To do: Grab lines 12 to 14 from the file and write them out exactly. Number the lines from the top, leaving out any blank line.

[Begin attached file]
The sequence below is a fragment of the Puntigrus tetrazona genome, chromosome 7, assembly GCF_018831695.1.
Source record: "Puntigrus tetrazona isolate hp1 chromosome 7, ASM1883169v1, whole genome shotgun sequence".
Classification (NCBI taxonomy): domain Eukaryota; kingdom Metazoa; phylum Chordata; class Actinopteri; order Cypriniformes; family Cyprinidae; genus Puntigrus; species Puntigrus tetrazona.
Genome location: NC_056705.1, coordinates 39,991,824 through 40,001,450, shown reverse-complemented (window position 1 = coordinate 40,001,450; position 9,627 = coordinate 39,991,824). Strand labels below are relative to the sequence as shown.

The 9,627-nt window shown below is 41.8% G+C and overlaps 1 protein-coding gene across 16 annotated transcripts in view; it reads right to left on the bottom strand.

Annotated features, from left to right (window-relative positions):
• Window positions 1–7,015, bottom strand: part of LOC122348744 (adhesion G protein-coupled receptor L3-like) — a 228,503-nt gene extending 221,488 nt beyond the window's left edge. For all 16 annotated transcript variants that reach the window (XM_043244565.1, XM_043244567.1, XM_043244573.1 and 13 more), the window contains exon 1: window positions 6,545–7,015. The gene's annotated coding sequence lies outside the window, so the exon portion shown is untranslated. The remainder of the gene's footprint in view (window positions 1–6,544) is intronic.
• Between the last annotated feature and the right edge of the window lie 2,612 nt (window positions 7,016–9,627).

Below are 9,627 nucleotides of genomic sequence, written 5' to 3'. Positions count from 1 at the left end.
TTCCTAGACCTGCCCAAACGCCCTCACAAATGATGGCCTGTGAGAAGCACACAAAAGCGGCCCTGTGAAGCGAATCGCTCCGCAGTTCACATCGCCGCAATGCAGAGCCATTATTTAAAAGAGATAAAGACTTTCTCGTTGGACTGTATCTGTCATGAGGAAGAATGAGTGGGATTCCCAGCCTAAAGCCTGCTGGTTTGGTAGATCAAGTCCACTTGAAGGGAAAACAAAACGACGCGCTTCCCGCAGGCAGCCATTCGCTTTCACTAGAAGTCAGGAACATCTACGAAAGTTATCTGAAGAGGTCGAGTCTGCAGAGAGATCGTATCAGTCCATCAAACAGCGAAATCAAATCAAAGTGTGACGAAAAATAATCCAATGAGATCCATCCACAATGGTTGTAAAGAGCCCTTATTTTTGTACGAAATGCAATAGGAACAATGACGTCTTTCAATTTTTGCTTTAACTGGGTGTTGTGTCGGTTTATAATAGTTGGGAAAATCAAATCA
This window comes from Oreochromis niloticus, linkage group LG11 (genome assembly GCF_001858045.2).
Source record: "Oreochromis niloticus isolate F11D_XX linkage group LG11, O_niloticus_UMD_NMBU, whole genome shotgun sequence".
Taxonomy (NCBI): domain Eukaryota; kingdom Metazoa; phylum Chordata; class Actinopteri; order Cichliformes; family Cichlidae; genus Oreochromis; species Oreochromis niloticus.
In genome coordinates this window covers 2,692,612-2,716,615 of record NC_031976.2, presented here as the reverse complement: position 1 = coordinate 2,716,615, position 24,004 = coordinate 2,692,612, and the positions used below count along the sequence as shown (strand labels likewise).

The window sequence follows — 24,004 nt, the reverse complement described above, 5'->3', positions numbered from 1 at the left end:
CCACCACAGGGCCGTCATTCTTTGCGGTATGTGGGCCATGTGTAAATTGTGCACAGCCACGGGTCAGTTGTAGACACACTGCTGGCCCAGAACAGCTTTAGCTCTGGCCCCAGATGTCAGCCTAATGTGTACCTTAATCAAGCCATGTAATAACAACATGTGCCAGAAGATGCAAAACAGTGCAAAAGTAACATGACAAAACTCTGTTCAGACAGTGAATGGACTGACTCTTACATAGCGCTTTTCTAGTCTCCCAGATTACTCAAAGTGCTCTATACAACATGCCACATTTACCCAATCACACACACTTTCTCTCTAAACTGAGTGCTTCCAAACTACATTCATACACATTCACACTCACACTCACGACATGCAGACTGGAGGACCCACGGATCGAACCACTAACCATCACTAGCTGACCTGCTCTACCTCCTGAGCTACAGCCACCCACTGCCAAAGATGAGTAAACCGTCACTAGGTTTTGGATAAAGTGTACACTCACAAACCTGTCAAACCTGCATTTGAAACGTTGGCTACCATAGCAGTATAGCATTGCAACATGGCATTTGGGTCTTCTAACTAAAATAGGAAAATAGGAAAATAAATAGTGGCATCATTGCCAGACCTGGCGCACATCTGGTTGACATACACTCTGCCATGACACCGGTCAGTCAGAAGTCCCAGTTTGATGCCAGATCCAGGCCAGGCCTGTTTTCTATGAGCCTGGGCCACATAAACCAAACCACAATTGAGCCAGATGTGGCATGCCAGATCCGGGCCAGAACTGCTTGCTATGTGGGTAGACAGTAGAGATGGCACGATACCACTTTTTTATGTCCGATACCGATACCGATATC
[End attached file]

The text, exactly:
Source record: "Oreochromis niloticus isolate F11D_XX linkage group LG11, O_niloticus_UMD_NMBU, whole genome shotgun sequence".
Taxonomy (NCBI): domain Eukaryota; kingdom Metazoa; phylum Chordata; class Actinopteri; order Cichliformes; family Cichlidae; genus Oreochromis; species Oreochromis niloticus.
In genome coordinates this window covers 2,692,612-2,716,615 of record NC_031976.2, presented here as the reverse complement: position 1 = coordinate 2,716,615, position 24,004 = coordinate 2,692,612, and the positions used below count along the sequence as shown (strand labels likewise).